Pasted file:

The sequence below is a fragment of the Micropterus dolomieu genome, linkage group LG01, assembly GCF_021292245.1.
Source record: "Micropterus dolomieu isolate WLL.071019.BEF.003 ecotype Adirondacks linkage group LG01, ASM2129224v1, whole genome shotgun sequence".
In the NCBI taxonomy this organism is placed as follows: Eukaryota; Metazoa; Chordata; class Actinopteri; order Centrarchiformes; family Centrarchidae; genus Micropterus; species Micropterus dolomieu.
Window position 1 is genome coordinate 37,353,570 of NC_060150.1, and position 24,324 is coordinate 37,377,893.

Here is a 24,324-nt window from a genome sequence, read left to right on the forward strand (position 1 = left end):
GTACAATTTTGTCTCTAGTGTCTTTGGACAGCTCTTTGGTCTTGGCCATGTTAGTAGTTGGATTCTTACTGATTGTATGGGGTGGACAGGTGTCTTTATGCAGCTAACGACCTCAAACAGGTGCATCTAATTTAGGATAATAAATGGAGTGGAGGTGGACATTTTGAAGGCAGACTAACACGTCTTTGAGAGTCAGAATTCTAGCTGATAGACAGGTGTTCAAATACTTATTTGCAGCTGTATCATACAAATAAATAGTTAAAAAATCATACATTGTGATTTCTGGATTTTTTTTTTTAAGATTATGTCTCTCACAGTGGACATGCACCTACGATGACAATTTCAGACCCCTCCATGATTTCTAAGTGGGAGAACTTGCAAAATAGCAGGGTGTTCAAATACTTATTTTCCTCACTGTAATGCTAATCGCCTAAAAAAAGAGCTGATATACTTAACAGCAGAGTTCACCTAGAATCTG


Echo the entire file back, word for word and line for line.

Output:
The sequence below is a fragment of the Micropterus dolomieu genome, linkage group LG01, assembly GCF_021292245.1.
Source record: "Micropterus dolomieu isolate WLL.071019.BEF.003 ecotype Adirondacks linkage group LG01, ASM2129224v1, whole genome shotgun sequence".
In the NCBI taxonomy this organism is placed as follows: Eukaryota; Metazoa; Chordata; class Actinopteri; order Centrarchiformes; family Centrarchidae; genus Micropterus; species Micropterus dolomieu.
Window position 1 is genome coordinate 37,353,570 of NC_060150.1, and position 24,324 is coordinate 37,377,893.

Here is a 24,324-nt window from a genome sequence, read left to right on the forward strand (position 1 = left end):
GTACAATTTTGTCTCTAGTGTCTTTGGACAGCTCTTTGGTCTTGGCCATGTTAGTAGTTGGATTCTTACTGATTGTATGGGGTGGACAGGTGTCTTTATGCAGCTAACGACCTCAAACAGGTGCATCTAATTTAGGATAATAAATGGAGTGGAGGTGGACATTTTGAAGGCAGACTAACACGTCTTTGAGAGTCAGAATTCTAGCTGATAGACAGGTGTTCAAATACTTATTTGCAGCTGTATCATACAAATAAATAGTTAAAAAATCATACATTGTGATTTCTGGATTTTTTTTTTTAAGATTATGTCTCTCACAGTGGACATGCACCTACGATGACAATTTCAGACCCCTCCATGATTTCTAAGTGGGAGAACTTGCAAAATAGCAGGGTGTTCAAATACTTATTTTCCTCACTGTAATGCTAATCGCCTAAAAAAAGAGCTGATATACTTAACAGCAGAGTTCACCTAGAATCTG